Government Data Proves Supports for Students Are Woefully Insufficient 

February 7, 2024
Saskatoon, Saskatchewan

Newly released data from the Ministry of Education paints a bleak picture of the supports, including teachers, that are available for the province’s growing student population. An analysis of the Government’s Education Sector Staffing Profile, posted online yesterday, and its 2023-24 Provincial K-12 Enrolment Summary shows: 

  • The number of teachers is not keeping pace with the number of students, despite the addition of 218 full-time equivalent teachers this school year.
    • Since 2016-17 the student population has grown by over 15,000 students or 8.8 percent. Yet, FTE teachers only increased by 0.1 percent.  
    • In 2023-24, Saskatchewan has just 10 more FTE regular classroom teachers than we did in 2016-17, but over 15,000 more students.

      *Above includes Sask. DLC.

  • A further overall decrease of professionals, including counsellors, psychologists and speech-language pathologists. Saskatchewan lost six specialists from these fields from 2022-23 to 2023-24. Within this group: 
    • The decline of counsellors was 14.4 FTE or 7.7 percent. 
    • The number of specialists who are also certified teachers decreased from 112 in 2022-2023 to 95 in 2023-24, or 15.5 percent.

  • English as an additional language teachers saw an increase from 124 to 142, or 14 percent; however, we are unable to conduct an analysis as government has not released statistics on the number of EAL students since 2018-19, despite repeated requests.
    • Teacher and student experiences report that the number of EAL teachers is still significantly lower than what is needed to meet students’ needs.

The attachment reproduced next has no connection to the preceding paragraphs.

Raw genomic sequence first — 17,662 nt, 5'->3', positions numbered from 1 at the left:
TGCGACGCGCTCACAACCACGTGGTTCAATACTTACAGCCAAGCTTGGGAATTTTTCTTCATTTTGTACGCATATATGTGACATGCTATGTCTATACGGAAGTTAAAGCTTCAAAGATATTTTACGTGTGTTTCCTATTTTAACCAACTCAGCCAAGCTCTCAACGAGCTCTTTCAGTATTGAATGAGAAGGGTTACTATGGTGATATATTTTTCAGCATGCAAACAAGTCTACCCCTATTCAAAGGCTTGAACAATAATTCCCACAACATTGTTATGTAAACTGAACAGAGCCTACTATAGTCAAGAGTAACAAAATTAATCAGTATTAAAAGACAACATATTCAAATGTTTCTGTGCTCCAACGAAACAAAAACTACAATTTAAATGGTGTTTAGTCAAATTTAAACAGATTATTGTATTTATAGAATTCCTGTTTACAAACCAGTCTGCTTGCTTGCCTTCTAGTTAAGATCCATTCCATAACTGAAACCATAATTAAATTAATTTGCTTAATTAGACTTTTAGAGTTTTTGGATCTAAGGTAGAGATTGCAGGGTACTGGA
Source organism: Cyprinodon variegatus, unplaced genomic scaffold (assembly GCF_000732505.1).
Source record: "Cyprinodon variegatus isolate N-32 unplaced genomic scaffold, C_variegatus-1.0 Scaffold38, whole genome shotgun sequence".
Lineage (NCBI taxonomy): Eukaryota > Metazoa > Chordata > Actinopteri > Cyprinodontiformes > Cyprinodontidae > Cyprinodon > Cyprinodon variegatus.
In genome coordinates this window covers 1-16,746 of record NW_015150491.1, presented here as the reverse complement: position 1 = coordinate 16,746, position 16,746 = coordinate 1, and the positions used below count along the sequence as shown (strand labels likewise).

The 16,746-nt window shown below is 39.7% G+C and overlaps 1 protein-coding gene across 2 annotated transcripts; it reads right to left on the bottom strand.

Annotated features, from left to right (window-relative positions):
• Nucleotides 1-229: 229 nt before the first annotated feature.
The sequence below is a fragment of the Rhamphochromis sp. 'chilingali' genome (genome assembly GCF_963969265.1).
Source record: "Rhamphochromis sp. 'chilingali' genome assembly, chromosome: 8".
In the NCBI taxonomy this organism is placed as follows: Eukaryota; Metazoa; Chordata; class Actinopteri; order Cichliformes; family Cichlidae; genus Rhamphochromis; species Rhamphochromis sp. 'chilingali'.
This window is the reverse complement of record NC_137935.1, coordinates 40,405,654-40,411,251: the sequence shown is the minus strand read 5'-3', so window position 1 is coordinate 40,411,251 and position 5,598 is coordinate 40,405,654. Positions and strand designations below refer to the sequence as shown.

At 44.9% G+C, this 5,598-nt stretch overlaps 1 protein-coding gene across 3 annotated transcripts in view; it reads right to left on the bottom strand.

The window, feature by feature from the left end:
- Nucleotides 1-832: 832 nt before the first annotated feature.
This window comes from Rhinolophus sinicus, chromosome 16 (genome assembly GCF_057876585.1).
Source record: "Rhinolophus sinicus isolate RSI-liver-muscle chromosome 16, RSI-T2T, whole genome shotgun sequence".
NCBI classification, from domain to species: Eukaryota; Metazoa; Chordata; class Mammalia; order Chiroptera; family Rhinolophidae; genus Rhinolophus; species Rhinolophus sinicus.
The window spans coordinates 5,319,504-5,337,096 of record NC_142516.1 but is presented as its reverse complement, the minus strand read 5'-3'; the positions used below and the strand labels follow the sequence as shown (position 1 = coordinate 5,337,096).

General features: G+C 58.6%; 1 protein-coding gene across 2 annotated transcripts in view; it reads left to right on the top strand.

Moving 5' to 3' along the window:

“This further validates what teachers, students and parents are saying about the reality of today’s classrooms. Students deserve better than this,” says Samantha Becotte, STF President. “Short-changing tomorrow’s workforce is extremely short-sighted, but Government can choose to fix these issues. It starts by addressing class size and complexity and guaranteeing long-term, sustainable education funding.”  

The bleak picture painted by student enrolment and staffing numbers is further compounded by a changing student population. Not only is the number of teachers and specialists falling far behind student enrolment growth, the number of students with intensive needs has grown by more than 38 percent over a 10-year period (2007-08 to 2018-19).  

“The Sask Party Government caused this problem by cutting per student funding so severely that Saskatchewan dropped from first to eighth place in the country,” said Becotte. “We know each community is different and requires unique solutions but without proper funding, school boards aren’t able to address these problems. This is why we want funding for class size and complexity included in our new agreement. This would give assurance that government will provide the funding and accountability that school boards will direct towards classroom supports and students’ needs. If they are committed to addressing these issues, they should have no problem including it in an agreement.”  

The STF continues to urge all parents, students, businesses and community members to contact their MLA, the Minister of Education, Premier Moe and their locally elected school board trustees and ask them to return to the table and engage in real negotiations.  

Data STF used in its analysis can be found in the Education Sector Staffing Profile and the 2023-24 Provincial K-12 Enrolment Summary 

Contact information

Lynn Redl-Huntington, BA | Manager, Communications